I’ve put up Martin Taylor as the first video this month. When I first saw him at the Pizza Express in Soho, years back I couldn’t believe I was sitting ten feet away from a genius. To paraphrase a line from Flann ‘o Brian’s The Third Policeman: “what he was doing was no longer beautiful, but terrifying”. Here on Georgia he does slow bluesy soul rather than his trademark impossible polyrhythms and walking bass. Noel Dumbrell is an authentic folk singer on the Sussex scene, with genuine links to the old ways and is simply a joy to listen to and a great entertainer. Etta James belts it out in the third video. The sound is not so good on this, but the rules of this blog state that we have to have live videos, where, as we know, anything can happen. I just love Etta’s total emotional involvement in everything she does. My favourite album of hers is Deep in the Night.
So thanks for coming and playing and listening and reading this blog, and hope to see many of you at my next night in January and, of course, before.
It was publicised as a Comedy themed evening and at times it really was funny. Some eager performers had taken up their seats well in advance of my arrival and the evening became ten increasing to sixteen, then diminishing to twelve and a half. Thirteen was a non-available number by demand this evening. Many people even sang ‘comedy’ songs, some of which would more aptly be described as sarcastic, cynical or scathing. We were all smiling quite a lot though, so it can be assessed as successful from that point of view.
I began the evening on bouzouki singing Mary Chapin Carpenter’s ’I feel Lucky’, followed by more irony from Iris De Ment’s ‘God may forgive you but I won’t’. To wind up the evening I later sang one of my all time favourite cynical songs made famous by Deana Carter: ‘Did I Shave my Legs for This?’ The country and western ladies have a very strong presence with social, as well as religious criticism, wrapping it up in humour.
Jayne, on her lap slide guitar followed with some shocking lyrics, but assured me she had not written them herself, singing Tom Waits’ song: ‘Chocolate Jesus’ which he describes as ‘an immaculate confection …. Something for the kids on Easter’. This piece of blasphemy was followed by a variation on the Moody Blues classic, Knights in White satin: ‘Tights in White Satin’ by Fred Wedlock. This had lurid lyrics including ‘a bikini so tiny she could use it to floss her teeth’ and something about a virgin, a vibrator and fillings falling out.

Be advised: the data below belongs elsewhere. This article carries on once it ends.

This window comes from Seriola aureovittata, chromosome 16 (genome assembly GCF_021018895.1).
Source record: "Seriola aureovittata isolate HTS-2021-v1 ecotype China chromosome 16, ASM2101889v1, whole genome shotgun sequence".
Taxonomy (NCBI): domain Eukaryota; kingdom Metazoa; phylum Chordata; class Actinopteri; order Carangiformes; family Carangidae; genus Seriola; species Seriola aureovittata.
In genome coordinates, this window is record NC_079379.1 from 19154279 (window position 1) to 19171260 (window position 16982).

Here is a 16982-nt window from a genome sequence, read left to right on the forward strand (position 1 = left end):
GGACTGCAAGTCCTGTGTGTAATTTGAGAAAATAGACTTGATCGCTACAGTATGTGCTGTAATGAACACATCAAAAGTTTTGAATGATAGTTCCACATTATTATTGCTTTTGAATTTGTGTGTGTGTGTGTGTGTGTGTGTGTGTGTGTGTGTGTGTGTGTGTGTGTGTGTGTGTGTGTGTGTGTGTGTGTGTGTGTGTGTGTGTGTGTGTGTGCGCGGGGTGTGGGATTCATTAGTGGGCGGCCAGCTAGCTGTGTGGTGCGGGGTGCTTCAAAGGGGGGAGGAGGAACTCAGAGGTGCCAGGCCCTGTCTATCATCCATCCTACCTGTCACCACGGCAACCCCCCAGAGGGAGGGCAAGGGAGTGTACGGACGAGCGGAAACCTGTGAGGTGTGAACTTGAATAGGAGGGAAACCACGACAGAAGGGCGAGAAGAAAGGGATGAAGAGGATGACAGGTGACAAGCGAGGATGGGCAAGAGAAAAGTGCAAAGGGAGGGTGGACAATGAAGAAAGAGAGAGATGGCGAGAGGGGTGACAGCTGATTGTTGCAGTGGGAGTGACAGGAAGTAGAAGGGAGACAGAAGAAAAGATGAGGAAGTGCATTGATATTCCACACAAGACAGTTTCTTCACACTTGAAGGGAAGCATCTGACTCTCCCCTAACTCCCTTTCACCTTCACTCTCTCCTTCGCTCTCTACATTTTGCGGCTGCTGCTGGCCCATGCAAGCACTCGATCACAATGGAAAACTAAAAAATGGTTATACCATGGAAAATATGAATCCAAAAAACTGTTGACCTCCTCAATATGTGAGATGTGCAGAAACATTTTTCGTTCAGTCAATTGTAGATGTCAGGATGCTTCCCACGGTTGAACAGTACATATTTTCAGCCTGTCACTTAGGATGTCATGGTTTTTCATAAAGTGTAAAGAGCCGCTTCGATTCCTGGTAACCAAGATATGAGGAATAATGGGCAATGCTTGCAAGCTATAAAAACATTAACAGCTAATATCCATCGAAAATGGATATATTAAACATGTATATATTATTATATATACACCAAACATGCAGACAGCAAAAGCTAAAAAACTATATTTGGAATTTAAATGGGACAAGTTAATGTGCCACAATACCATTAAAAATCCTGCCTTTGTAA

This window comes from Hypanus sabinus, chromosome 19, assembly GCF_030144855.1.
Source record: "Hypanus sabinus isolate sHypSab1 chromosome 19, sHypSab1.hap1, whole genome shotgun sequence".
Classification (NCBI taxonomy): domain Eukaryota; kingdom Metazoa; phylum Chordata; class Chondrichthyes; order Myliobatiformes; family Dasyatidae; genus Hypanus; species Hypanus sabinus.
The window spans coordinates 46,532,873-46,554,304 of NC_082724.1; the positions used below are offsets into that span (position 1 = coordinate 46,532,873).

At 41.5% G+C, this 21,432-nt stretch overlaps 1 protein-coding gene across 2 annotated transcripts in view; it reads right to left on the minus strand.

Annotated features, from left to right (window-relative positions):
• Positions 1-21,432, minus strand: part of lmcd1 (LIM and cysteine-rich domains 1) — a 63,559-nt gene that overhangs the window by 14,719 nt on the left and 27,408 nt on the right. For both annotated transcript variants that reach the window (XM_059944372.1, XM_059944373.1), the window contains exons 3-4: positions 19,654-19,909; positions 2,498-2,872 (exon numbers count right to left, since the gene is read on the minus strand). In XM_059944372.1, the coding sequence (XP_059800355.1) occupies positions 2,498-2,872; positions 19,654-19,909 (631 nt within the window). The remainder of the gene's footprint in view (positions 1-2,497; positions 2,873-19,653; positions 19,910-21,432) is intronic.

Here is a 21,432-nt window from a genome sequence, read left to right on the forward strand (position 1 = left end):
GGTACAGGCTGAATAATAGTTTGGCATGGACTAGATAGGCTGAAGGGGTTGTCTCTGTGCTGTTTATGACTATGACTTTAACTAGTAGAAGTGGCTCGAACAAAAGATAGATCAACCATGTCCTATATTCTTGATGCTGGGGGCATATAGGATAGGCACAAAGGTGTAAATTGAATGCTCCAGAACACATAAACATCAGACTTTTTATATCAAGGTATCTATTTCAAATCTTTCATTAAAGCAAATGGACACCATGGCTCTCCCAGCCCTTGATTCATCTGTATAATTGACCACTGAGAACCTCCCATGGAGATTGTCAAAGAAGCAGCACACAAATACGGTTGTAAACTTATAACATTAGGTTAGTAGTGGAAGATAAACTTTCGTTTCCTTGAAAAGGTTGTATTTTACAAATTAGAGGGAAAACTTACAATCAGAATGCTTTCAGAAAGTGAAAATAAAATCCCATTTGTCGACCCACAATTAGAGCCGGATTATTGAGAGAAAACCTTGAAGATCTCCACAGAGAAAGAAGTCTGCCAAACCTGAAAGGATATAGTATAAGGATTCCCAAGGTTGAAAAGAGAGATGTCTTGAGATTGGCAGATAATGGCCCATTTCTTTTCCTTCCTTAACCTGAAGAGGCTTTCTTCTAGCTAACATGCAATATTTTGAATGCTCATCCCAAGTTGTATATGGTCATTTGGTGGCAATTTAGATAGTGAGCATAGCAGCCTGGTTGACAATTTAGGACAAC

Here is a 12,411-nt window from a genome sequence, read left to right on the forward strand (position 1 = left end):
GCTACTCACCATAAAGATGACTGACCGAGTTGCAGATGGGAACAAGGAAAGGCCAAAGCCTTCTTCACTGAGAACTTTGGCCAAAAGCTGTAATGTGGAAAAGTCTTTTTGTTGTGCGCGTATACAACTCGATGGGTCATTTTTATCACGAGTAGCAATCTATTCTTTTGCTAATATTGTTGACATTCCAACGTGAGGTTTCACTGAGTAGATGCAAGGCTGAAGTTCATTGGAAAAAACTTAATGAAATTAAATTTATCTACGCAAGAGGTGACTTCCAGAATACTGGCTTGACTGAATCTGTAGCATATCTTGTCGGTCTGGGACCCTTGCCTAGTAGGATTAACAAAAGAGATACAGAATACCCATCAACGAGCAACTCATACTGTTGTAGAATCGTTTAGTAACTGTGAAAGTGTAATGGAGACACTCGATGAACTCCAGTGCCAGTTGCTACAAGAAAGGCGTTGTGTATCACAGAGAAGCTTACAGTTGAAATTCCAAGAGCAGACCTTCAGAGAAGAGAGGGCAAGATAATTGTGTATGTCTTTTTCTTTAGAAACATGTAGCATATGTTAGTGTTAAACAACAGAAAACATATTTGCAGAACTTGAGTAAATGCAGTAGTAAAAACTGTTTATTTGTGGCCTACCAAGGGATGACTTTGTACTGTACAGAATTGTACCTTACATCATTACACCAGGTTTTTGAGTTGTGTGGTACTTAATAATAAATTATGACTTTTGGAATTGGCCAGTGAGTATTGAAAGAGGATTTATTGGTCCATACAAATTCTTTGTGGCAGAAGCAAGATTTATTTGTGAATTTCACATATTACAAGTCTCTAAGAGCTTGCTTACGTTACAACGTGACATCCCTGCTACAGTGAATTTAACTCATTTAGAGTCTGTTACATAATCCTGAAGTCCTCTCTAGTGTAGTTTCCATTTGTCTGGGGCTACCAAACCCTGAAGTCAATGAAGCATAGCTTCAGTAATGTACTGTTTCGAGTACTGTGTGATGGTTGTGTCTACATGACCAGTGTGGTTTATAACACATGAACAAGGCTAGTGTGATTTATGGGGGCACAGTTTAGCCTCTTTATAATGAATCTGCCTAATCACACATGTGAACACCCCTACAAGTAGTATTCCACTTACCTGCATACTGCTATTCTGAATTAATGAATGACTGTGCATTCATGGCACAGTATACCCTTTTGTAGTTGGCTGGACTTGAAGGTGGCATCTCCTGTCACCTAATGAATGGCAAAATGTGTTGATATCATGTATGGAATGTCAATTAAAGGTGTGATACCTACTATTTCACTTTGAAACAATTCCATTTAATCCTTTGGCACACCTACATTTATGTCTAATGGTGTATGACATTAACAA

George and Mary took the stage after Jayne and sang ‘Little Old Wine Drinker Me’, made famous by Dean Martin, picking up the religious theme with prayers for rain in California, for the grapes. Prayers to Bacchus/Dionysus no doubt. ‘Obladi Oblada’ is a song I don’t think I’ve heard for so long, it must have been in the previous century, but it is remains an unmistakeable Beatles song from 1968. It calypso-ed along very nicely.
Woodstock, a Joni Mitchell classic, was Helen’s first song, sung beautifully acapella. George joined her to accompany the following song, another classic: ‘Out of Time’, but this time one written by Mick Jagger and Keith Richards, made famous in 1966 by Chris Farlowe.
Humour was back on the agenda with both of Clive’s songs. The first ‘Lovely Watermelon’ was apparently written by Justine Clarke and Youtube has a recording from the 60s which is about a watermelon farmer. However, the version Clive gave us was a different version that was performed by Pamela Ward and Paul Charrington at the Bells last year (so Clive tells me). These watermelons were in the plural and more about female assets. His next song ‘Ma Crepe Suzette’ attracted a genuine laugh out loud response. He had written a variation of the song penned by Kenneth Williams and Gordon Jackson and brought it up to date. The song links French words and phrases and the nonsense is very funny : ‘ John Paul Gaultier …. Eau de toilette … Gauloise cigarettes …. Hors d’oeuvres …. Jeaux sans frontiers … grand prix … Ma Crepe Suzette’, to mention just a few. Haha, very funny.
Mike Kerry, from Seaford came to the mic next with his harmonica to sing two more traditional style songs with humour in them: ‘Are you all right Michael?’ with an Irish association, involving some drama around a steam train, and ‘Dog Walker’s Lament’. ‘Here we go, my doggy lad, ploughing through the muddy field in the pouring rain again’, Mike’s own song, inspired by the experience of walking through the muddy field with his dog, in the pouring rain again, including the vivid description of the slobbery tennis ball being chewed up and spat out. Dogs, eh? No, I love them, best buddies going, like cats, and like many pets, they have got the hang of unconditional love. (Well, most of them) Nothing like it.
Manus was due to perform next, but just at that very moment, he was called away. Unfortunately we missed his contribution this time around. Chris Martin hastened to the mic to sing his very cheerful song ‘I like to be sad’. This is one of Chris’s more up-tempo tunes. His second song ‘What’s in a Life’ runs through an account of the number of times statistically we may carry out certain actions or activities in our lives, and how much of our life that that actually absorbs. Much food for thought that may be funny or less so.